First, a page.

Anybody who reads novels is a secret empathist. Most writers of fiction try to take you on a journey into the minds and lives of their characters, introducing you to worldviews that are not your own, filling your head with the voices of strangers. An instance from the history of empathetic literature is Virginia Woolf’s The Waves (1931), a story told from the perspective of five individuals, with all the dialogue and action being submerged in their thoughts. When we read books like The Waves, we are inevitably drawn to make the imaginative leap that is empathy.
I think novelists, who spend so much time attempting to understand the mental worlds of their protagonists, have a peculiar ability to appreciate the meaning and significance of empathy. One of the best examples of this is an article that Ian McEwan wrote in The Guardian, published just a few days after the September 11 attacks. It is, in effect, a meditation on empathy. ‘Imagining what it is like to be someone other than yourself is at the core of our humanity,’ he writes. ‘It is the essence of compassion, and it is the beginning of morality.‘ Here is the article in full. Continue reading →
One of the greatest challenges of leading an empathetic life is trying to step into the shoes of people who we consider to be ‘enemies’ or whose views and values are very different from our own. If you’re on the receiving end of a racist comment from someone at the pub or a torrent of unfair verbal abuse from your boss, the idea of trying to empathise with them would probably be the last thing on your mind. If you came face to face with the person who had recently burgled your house, could you overcome your anger to see the crime from their perspective, and understand the circumstances that may have driven them to it?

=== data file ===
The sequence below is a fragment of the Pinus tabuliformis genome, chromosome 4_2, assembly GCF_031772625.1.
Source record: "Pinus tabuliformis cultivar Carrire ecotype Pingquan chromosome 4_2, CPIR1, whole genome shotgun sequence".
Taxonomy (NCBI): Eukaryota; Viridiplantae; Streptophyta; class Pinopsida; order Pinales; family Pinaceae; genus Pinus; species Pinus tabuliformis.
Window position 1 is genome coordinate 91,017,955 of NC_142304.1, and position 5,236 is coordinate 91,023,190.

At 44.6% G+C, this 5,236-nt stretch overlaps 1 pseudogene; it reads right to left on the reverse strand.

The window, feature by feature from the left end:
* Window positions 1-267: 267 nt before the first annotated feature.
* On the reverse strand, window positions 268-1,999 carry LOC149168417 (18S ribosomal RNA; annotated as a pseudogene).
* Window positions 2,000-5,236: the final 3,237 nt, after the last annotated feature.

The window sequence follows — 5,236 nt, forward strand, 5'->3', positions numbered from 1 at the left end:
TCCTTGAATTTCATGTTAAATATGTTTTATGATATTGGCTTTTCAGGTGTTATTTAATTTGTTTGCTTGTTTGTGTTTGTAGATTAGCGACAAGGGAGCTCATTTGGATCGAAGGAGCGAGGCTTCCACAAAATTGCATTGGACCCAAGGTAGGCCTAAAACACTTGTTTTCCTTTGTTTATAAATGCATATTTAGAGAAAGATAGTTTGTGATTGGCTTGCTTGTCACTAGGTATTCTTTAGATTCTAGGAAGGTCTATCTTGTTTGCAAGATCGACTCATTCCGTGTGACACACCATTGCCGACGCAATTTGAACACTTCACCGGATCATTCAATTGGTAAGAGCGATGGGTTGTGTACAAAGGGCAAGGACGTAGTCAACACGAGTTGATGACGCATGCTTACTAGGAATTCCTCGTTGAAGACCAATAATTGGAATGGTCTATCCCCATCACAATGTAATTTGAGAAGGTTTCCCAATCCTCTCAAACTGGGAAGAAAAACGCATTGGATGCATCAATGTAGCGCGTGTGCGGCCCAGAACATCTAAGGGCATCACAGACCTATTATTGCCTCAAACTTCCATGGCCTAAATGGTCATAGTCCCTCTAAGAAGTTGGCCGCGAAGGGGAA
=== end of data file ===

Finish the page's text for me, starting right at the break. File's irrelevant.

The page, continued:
Empathising in such instances might seem like wishful thinking. But consider the case of Jo Berry. Continue reading →
A recent report by Human Rights Watch has highlighted the persecution in Vietnam of followers of the Zen Buddhist monk and peace activist Thich Nhat Hanh. Now in his eighties and author of books that have sold over a million copies, Thich Nhat Hanh is known as one of the founders of ‘engaged Buddhism’, which seeks to apply Buddhist ideas to help tackle social, economic and environmental injustice. He first came to public attention in the 1960s when nominated for the Nobel Peace Prize by Martin Luther King for his opposition to the Vietnam War. He has now been making headlines for criticising the Vietnamese government for its failure to ensure religious freedom. Continue reading →